In the recent Marvel Universe event "Dark Reign," a villainous Norman Osborn (a.k.a. Green Goblin) took charge of a major government law enforcement agency, and like anyone with a serious commitment to vengeance, immediately pulled out a list of people who would be first against the wall.

In "Dark Reign: The List: X-Men" #1, Namor the Sub-Mariner is in his crosshairs, and Osborn decides that the best way to screw with him is by taking his ex-wife, who now looks like a giant anglerfish, and turning her into a "genetic W.M.D." by -- wait for it -- manipulating her into a state of perpetual sexual excitement. Here's a glamor shot of the red-eyed lady in question:

Abhay Khosla at "The Savage Critic" has an interesting interpretation of the story that makes liberal use of Freudian psychology, particularly its ideas about sexual symbolism:

The monster is a canal with teeth, plainly invoking the classic image of the "vagina dentata"-- the vagina with teeth... In the monster genre, the origin of the monster frequently contains a warning to the reader. The Frankenstein Monster is a folly of science. Godzilla is awoken by the atom bomb. The Host is created by pollution the United States forces Korea to inflict upon itself. The origin of a monster is the part that speaks to the audience's true fears.

The origin of our vagina monster? It's a woman wanting sex. Sex makes women crazy and dangerous. The result of female sexual excitability is a "genetic W.M.D."

Now, I've certainly seen Freudian analysis get out of hand before -- sometimes a giant fish-woman with crazy teeth is just a giant fish-woman with crazy teeth, after all -- but it's hard not to consider the subtext in a story where a horrifying lady-monster who is specifically invoked as an ex-wife is made evil and violent by her desire for sex.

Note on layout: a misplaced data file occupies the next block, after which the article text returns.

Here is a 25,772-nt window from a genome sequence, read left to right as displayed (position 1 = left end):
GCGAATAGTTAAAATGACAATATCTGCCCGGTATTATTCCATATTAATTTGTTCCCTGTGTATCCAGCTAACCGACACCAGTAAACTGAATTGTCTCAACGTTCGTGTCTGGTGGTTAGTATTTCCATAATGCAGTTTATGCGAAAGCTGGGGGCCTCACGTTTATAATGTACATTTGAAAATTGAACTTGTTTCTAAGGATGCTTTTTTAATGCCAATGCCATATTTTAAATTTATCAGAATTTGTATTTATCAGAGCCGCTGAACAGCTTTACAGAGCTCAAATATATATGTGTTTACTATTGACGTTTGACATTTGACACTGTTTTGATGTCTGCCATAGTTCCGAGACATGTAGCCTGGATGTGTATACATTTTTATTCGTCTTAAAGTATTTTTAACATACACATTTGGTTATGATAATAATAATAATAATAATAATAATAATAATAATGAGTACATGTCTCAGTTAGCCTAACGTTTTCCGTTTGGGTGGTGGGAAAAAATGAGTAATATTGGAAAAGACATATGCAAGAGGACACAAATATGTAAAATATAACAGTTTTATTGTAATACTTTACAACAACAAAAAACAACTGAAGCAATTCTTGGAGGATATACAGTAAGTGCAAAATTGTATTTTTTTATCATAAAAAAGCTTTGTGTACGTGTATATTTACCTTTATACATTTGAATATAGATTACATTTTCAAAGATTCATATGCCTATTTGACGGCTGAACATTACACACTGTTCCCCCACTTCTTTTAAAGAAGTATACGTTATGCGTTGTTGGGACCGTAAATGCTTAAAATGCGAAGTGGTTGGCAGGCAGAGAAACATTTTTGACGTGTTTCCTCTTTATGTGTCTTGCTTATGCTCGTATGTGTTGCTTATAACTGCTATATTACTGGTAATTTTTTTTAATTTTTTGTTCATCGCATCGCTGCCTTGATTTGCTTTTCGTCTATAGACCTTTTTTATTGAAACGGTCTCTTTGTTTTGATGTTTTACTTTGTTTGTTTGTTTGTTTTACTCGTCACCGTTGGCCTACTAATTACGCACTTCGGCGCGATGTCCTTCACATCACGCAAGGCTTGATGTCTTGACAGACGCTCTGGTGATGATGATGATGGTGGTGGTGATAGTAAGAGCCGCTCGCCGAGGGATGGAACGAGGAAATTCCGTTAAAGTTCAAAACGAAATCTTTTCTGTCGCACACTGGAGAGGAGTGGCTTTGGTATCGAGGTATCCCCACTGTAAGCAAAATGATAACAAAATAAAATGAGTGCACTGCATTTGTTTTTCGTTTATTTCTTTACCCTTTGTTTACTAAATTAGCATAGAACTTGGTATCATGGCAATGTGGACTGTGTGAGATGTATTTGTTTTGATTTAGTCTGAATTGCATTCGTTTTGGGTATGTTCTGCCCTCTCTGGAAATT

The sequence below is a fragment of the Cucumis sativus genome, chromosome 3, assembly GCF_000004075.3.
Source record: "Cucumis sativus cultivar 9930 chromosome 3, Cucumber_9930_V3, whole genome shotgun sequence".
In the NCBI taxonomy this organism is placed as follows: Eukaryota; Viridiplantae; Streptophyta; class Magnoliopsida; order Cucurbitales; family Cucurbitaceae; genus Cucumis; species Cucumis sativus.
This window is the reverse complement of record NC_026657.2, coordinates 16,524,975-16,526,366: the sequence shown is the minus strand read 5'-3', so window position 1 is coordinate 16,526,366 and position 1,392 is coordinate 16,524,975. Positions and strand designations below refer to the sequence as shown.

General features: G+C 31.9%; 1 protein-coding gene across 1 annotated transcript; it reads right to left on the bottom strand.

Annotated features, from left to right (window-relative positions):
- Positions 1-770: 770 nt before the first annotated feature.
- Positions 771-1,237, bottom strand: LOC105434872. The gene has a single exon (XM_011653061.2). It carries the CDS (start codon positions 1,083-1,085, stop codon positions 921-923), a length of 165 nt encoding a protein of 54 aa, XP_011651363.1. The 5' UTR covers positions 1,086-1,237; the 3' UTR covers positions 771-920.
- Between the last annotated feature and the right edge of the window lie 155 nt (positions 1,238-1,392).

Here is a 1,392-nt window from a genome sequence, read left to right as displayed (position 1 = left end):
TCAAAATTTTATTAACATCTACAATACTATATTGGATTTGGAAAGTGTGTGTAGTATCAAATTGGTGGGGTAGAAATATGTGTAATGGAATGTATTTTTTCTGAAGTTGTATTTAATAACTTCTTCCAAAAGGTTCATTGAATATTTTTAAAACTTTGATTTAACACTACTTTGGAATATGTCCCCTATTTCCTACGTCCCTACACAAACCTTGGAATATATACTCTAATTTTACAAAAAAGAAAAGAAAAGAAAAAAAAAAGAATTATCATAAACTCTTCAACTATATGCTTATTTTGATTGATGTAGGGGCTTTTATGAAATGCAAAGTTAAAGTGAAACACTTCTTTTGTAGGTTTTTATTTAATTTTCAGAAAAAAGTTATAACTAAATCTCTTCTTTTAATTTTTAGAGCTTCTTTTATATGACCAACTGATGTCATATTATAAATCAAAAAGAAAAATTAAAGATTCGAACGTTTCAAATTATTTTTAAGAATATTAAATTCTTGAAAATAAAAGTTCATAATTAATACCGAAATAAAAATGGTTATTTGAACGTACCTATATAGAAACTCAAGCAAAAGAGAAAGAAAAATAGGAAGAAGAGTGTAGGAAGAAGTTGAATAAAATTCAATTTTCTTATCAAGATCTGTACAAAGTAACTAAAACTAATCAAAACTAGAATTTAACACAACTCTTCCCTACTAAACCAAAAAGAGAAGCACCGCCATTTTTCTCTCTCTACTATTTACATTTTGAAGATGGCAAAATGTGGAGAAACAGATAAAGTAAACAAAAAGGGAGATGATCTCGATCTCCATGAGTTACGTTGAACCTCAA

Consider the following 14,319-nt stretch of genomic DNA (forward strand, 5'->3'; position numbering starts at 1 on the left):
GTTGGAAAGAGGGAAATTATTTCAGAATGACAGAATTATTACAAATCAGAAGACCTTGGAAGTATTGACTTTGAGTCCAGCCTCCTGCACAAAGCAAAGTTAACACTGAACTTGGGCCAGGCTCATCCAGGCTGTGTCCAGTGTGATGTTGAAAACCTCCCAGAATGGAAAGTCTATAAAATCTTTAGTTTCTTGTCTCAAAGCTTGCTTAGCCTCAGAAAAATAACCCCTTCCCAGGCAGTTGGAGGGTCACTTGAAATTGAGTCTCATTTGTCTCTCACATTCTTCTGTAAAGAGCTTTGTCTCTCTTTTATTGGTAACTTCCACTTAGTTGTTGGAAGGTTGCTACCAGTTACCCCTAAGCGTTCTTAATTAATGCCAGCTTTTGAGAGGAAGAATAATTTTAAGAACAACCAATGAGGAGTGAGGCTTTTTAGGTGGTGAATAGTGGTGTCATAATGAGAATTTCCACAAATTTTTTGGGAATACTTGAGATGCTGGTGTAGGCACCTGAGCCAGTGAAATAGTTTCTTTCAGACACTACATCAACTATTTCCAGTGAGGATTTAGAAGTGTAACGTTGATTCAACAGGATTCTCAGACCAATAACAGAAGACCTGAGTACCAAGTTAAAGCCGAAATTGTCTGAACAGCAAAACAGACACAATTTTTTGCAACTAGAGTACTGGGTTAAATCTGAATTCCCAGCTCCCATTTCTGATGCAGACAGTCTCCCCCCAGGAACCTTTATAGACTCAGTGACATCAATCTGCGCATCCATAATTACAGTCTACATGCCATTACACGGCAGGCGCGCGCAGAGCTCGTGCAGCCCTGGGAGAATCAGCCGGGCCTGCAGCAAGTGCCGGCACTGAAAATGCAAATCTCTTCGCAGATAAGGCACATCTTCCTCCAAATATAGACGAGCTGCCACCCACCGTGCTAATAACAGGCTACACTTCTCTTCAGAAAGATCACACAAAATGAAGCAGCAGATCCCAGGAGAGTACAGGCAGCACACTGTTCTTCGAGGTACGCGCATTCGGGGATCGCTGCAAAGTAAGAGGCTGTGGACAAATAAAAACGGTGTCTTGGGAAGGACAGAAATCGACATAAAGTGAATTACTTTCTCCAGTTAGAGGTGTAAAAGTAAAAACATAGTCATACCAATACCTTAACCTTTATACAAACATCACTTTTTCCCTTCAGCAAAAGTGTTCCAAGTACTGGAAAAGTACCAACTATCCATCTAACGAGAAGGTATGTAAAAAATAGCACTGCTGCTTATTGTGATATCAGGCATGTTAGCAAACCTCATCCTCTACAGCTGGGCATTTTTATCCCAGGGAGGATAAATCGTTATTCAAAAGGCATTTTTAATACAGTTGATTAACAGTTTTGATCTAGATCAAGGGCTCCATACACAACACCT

Of course, there's no real way of determining whether or not this is "true," particularly if it wasn't the conscious intent of the author, but it's certainly interesting, which the whole point of doing different types of analyses on a text. As is Khosla's final summary of the comic:

The obvious conclusion to draw from DARK REIGN: THE LIST-- X-MEN #1 is that at the close of 2009, a woman with an appetite for sex is apparently the very definition of fear and horror for Marvel comic creators and their audience.

There's a lot more about castration anxiety, decapitation, and this issue's thematic similarity to the Adam Sandler movie "You Don't Mess With the Zohan," and while some of it goes fairly deep into the realm of speculative psychoanalysis, it's an extremely entertaining read.

What say you?

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